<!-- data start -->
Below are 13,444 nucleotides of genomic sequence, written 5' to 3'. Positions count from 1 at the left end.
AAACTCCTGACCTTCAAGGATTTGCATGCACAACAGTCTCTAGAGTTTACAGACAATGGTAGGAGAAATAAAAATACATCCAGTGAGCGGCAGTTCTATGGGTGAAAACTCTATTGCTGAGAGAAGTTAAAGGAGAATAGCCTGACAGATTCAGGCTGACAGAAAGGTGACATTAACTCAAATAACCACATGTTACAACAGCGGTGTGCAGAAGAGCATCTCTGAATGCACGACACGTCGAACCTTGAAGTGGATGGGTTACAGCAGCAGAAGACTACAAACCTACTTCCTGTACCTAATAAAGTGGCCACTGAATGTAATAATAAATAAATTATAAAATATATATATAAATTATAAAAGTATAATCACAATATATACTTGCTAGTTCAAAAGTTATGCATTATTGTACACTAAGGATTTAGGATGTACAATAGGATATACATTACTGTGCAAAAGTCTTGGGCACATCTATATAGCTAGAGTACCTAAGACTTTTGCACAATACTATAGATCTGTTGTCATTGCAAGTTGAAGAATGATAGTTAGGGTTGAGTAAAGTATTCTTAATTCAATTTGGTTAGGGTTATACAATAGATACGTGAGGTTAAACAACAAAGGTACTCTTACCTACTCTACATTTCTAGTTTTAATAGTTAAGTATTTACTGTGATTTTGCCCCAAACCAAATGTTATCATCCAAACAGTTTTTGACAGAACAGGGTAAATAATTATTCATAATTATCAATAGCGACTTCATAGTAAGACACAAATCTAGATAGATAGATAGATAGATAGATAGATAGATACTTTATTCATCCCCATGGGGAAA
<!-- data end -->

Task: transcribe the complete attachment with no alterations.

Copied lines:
Below are 13,444 nucleotides of genomic sequence, written 5' to 3'. Positions count from 1 at the left end.
AAACTCCTGACCTTCAAGGATTTGCATGCACAACAGTCTCTAGAGTTTACAGACAATGGTAGGAGAAATAAAAATACATCCAGTGAGCGGCAGTTCTATGGGTGAAAACTCTATTGCTGAGAGAAGTTAAAGGAGAATAGCCTGACAGATTCAGGCTGACAGAAAGGTGACATTAACTCAAATAACCACATGTTACAACAGCGGTGTGCAGAAGAGCATCTCTGAATGCACGACACGTCGAACCTTGAAGTGGATGGGTTACAGCAGCAGAAGACTACAAACCTACTTCCTGTACCTAATAAAGTGGCCACTGAATGTAATAATAAATAAATTATAAAATATATATATAAATTATAAAAGTATAATCACAATATATACTTGCTAGTTCAAAAGTTATGCATTATTGTACACTAAGGATTTAGGATGTACAATAGGATATACATTACTGTGCAAAAGTCTTGGGCACATCTATATAGCTAGAGTACCTAAGACTTTTGCACAATACTATAGATCTGTTGTCATTGCAAGTTGAAGAATGATAGTTAGGGTTGAGTAAAGTATTCTTAATTCAATTTGGTTAGGGTTATACAATAGATACGTGAGGTTAAACAACAAAGGTACTCTTACCTACTCTACATTTCTAGTTTTAATAGTTAAGTATTTACTGTGATTTTGCCCCAAACCAAATGTTATCATCCAAACAGTTTTTGACAGAACAGGGTAAATAATTATTCATAATTATCAATAGCGACTTCATAGTAAGACACAAATCTAGATAGATAGATAGATAGATAGATAGATAGATACTTTATTCATCCCCATGGGGAAA